My oldest son showed signs early on that he is a gifted teacher. When he was a teenager, he had opportunities to serve in our church’s youth group. But as his pastor, I missed a strategic opportunity to help him grow.
I should have paired him with that church’s master Sunday school teacher, Miss Norma, in a mentorship that would have let him benefit from her knowledge and experience. My heart hurts when I think about that missed opportunity, and other chances we didn’t take to help adults in our church develop mentoring relationships with younger believers.
As a church leader, you know these kinds of relationships take time to develop, and it can be a lot of work on the front end to even get them started. But research shows us the generation known as Gen Z often defines themselves in terms of accomplishments and future goals. They’re looking for ways to live out their gifting—who better to walk alongside them than leaders in your church who are gifted in the same areas? As mentors, we can remind them that their true identity is in Christ, but we can also help them put their God-given strengths to work in the church.
A recent LifeWay Research study asked parents about their grown children’s spiritual health. According to the research, only 33% of kids regularly serve in church, but those that do so are stronger spiritually as adults. An earlier study, which compared young adults who stayed in church with those who dropped out, found 16% more of those who stayed had regular responsibilities in the church.
Some churches are already doing this in areas like worship and missions. It’s more common to see adult Christians coaching younger believers in worship rehearsal or on a mission trip. But along with those, consider other areas of church life, like teaching or leadership. How can you identify future deacons or elders, and start training them now? Who can you partner with them so they can see what it really means to wisely steward a church’s resources?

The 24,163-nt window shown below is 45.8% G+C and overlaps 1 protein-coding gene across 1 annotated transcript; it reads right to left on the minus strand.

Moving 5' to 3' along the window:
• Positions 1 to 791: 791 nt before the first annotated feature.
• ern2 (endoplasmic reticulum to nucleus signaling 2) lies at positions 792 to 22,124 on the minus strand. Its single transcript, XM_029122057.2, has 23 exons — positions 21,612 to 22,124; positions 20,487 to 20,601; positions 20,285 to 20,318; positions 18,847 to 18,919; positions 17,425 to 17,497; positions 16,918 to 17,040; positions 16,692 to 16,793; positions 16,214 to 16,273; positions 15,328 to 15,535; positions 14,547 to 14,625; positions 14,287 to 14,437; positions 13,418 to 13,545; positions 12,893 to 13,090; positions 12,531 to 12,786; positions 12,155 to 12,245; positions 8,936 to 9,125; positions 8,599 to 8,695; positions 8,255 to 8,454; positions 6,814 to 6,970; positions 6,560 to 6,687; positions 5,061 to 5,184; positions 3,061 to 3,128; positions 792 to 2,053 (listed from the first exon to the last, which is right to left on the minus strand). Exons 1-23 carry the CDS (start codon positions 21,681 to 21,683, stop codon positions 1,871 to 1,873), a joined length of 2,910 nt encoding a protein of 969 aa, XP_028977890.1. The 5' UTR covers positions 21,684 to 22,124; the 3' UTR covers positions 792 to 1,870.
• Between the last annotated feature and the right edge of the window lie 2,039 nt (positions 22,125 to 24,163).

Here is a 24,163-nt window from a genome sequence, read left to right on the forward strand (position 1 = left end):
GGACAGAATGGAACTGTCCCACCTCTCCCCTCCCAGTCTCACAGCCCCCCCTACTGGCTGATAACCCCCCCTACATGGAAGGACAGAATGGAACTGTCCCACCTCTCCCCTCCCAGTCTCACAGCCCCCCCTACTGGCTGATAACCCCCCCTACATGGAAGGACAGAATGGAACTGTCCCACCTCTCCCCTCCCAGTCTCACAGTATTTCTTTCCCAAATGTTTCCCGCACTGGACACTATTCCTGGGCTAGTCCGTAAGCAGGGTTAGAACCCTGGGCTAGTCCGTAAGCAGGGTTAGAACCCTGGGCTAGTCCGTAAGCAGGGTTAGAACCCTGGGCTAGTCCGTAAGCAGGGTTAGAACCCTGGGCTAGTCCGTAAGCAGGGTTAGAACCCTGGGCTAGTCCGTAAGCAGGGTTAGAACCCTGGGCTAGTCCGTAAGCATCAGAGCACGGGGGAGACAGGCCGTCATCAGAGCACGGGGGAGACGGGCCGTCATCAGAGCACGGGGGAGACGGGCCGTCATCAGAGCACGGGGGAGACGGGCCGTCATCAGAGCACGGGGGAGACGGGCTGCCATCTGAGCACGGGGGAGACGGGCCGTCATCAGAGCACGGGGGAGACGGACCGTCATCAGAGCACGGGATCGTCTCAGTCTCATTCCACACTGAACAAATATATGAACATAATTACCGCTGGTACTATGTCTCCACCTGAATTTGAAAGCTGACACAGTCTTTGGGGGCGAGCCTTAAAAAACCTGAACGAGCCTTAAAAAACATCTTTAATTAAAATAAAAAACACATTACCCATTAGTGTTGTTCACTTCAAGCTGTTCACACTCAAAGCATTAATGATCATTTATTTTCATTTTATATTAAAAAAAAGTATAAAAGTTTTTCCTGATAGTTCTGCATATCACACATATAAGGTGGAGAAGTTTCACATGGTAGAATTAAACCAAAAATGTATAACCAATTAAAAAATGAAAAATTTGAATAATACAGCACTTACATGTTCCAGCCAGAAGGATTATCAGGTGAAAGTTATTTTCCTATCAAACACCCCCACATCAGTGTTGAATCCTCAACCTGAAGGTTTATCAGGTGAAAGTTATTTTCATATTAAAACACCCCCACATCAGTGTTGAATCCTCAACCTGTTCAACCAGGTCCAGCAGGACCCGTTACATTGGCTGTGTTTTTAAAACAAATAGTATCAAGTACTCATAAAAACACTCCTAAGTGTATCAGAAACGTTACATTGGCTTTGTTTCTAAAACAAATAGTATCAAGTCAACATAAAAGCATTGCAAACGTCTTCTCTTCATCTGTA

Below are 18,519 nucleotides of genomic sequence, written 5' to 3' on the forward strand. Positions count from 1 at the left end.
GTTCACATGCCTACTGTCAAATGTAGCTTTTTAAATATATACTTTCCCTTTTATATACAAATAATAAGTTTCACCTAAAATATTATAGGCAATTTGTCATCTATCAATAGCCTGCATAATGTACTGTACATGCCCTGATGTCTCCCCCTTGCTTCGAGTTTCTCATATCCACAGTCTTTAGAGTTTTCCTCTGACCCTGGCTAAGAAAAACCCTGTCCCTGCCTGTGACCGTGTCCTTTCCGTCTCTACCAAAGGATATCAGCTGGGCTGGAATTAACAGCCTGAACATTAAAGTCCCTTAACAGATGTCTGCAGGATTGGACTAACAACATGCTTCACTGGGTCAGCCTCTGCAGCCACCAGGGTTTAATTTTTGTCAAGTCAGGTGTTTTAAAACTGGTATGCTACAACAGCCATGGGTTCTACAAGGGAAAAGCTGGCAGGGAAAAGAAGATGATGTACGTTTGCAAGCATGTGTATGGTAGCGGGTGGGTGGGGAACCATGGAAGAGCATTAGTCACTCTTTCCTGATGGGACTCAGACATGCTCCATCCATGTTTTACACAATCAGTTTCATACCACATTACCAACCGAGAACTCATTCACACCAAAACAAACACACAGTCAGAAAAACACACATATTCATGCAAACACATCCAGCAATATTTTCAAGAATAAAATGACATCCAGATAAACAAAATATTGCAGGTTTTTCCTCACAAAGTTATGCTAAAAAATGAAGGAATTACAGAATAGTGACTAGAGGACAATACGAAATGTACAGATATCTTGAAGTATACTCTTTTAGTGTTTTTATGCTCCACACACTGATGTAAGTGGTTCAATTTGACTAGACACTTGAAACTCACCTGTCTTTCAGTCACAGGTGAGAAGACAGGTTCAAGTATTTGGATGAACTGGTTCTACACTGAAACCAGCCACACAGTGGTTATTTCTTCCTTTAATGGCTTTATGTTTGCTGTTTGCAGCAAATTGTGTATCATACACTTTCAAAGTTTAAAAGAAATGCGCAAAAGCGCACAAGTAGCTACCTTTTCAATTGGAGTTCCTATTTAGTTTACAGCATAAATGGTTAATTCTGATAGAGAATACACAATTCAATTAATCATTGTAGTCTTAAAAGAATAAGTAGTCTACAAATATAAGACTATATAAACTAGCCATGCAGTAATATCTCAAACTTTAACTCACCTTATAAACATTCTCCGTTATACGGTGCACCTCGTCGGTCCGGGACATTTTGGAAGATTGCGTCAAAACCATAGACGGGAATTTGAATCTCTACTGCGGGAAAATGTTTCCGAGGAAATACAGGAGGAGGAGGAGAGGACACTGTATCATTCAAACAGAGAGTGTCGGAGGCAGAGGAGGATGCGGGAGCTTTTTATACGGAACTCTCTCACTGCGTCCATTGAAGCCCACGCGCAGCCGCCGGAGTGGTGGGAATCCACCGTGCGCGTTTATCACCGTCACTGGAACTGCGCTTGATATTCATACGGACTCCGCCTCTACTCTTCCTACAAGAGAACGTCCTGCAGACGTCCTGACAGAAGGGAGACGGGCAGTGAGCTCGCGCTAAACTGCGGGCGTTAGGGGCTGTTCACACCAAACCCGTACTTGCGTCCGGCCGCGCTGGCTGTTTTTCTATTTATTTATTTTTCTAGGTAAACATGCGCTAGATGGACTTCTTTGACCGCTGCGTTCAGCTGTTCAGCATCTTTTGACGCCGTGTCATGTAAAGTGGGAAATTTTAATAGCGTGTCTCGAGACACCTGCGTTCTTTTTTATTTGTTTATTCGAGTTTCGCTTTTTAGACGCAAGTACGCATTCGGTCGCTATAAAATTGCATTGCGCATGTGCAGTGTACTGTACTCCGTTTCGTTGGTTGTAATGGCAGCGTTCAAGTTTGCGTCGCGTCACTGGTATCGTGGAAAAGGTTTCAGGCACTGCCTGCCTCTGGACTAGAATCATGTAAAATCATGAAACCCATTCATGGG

Start by identifying adult leaders in your church who can invest some time each week or month in developing a mentorship. If it’s a teacher like Miss Norma, suggest the teacher-in-training spend some time observing in her classroom. If the mentor is an elder or deacon, encourage the younger church member to watch him in an action at a church business meeting, or to accompany a small group of experienced leaders as they visit newcomers.
Training students for future ministry likely will result in them doing ministry in a church other than yours. Be prepared to make a kingdom investment. Equip students for meaningful, Christ-centered ministry wherever they go, and pray that other churches are doing the same for the young people who will eventually come to your church.
Two LifeWay Research studies on young people and the church may be particularly helpful as your church considers the value of mentorship. Check out “Within Reach: The Power of Small Changes in Keeping Students Connected” and “Nothing Less: Engaging Kids in a Lifetime of Faith,” both available at LifeWay.com.
Jack Lucas is a leadership development director with IBSA. This column is excerpted from the Spring issue of Resource magazine, a training and equipping publication produced especially for Illinois Baptist churches. It is arriving now in church offices and is available online at Resource.IBSA.org.